TORONTO — Allbirds will break into the Canadian market with the launch Thursday of an English-language web site.
“We’re trying to build the brand by regions,” said cofounder Joey Zwillinger, who teamed with former New Zealand World Cup soccer player Tim Brown to launch the company in 2016. “The U.K. and Asia present big opportunities. We don’t ship to these areas yet and won’t until we can do it right. But these regions are definitely on our radar.”
Speaking of the new web site, Allbirds.ca, he said, “It’s a three-click buy here. Canadians can expect incredible service from us and rapid delivery.”
Allbirds will also unveil its five-week Pop-In@Nordstrom initiative on Friday at Toronto’s Eaton Centre and Nordstrom Pacific Center in Vancouver, where brand newcomers will be able to experience five exclusive styles, as well as a full range of products.
Lastly, a limited-edition gray wool runner embroidered with a red maple leaf will be sold exclusively on Allbirds.ca for $135 Canadian.
Canadian flagships have yet to be revealed, yet Zwillinger remains confident that Allbirds will have a physical presence in Canada within a few months’ time. Vancouver, in fact, could be one of the company’s earliest store locations. “Vancouver is all about the active life and the great outdoors, which is a perfect fit for our brand,” he said.
The San Francisco-based start-up reportedly has sold a million pairs of its wool shoes across its biggest markets, including Atlanta, New York, San Francisco and New Zealand. Yet throughout this journey, Allbirds has never once acted like an ordinary footwear company.
“No one spends money to put $5,000 suit material in a shoe, which we do. But we saw a big opportunity to change things in the footwear industry,” Zwillinger said.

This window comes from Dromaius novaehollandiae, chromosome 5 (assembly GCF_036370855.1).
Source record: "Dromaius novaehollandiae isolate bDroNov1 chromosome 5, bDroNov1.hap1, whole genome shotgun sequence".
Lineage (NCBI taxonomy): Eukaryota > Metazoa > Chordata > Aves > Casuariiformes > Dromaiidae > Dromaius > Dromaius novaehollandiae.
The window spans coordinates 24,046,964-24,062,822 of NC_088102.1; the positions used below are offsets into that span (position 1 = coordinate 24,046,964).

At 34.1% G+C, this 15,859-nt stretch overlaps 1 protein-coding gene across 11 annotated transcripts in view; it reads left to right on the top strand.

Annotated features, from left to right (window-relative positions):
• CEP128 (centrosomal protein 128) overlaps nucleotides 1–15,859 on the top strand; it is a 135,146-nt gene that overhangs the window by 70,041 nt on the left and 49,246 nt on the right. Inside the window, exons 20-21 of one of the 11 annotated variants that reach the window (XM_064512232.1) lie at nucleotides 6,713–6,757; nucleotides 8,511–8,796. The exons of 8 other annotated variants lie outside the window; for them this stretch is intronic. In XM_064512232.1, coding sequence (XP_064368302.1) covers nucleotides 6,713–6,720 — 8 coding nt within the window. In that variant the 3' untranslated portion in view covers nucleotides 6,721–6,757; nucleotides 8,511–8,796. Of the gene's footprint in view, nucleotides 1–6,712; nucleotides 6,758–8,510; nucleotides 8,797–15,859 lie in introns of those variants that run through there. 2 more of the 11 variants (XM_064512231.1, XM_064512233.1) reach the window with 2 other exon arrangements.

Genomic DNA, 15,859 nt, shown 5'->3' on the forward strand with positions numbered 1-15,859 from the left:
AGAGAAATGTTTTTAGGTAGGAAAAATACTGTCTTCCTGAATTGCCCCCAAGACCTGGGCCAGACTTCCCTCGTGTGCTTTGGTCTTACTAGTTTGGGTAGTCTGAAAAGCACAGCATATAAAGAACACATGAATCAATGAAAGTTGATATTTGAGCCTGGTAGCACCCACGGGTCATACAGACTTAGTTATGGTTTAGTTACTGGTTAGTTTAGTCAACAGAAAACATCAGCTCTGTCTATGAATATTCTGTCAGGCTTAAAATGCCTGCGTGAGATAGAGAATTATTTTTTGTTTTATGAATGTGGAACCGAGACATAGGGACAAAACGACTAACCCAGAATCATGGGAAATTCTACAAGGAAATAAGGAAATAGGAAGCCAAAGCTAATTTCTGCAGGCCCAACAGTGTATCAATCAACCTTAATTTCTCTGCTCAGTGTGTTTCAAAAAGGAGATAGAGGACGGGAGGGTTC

In 2016, Allbirds debuted a simple, unadorned unisex sneaker made from sustainably sourced New Zealand wool — a fiber that could wick away moisture from bare feet and regulate temperatures.
That style has spawned the brand’s newest shoe launch called Tree, which is woven from eucalyptus pulp. The highly breathable sneaker also comes with shoe laces made from recycled plastic bottles, eyelets based on plant starch and insoles developed from castor beans.
“We worked for two years on this shoe and it represents a big transition for the company. But it’s indicative of where we are heading and how we want to see ourselves as material innovators,” Zwillinger said.
Such momentum has readied Allbirds for entry into its next big opportunity markets.
“Footwear today is an $80 billion industry in the U.S. and the average American buys eight pairs of shoes per person per year,” he explained. “But shoes need to catch up with fashion.”
Allbirds will one day expand beyond shoes Zwillinger predicted. “We don’t know when yet. But when that happens, just as now it will all come down to solving a design and comfort problem through innovation and great materials.”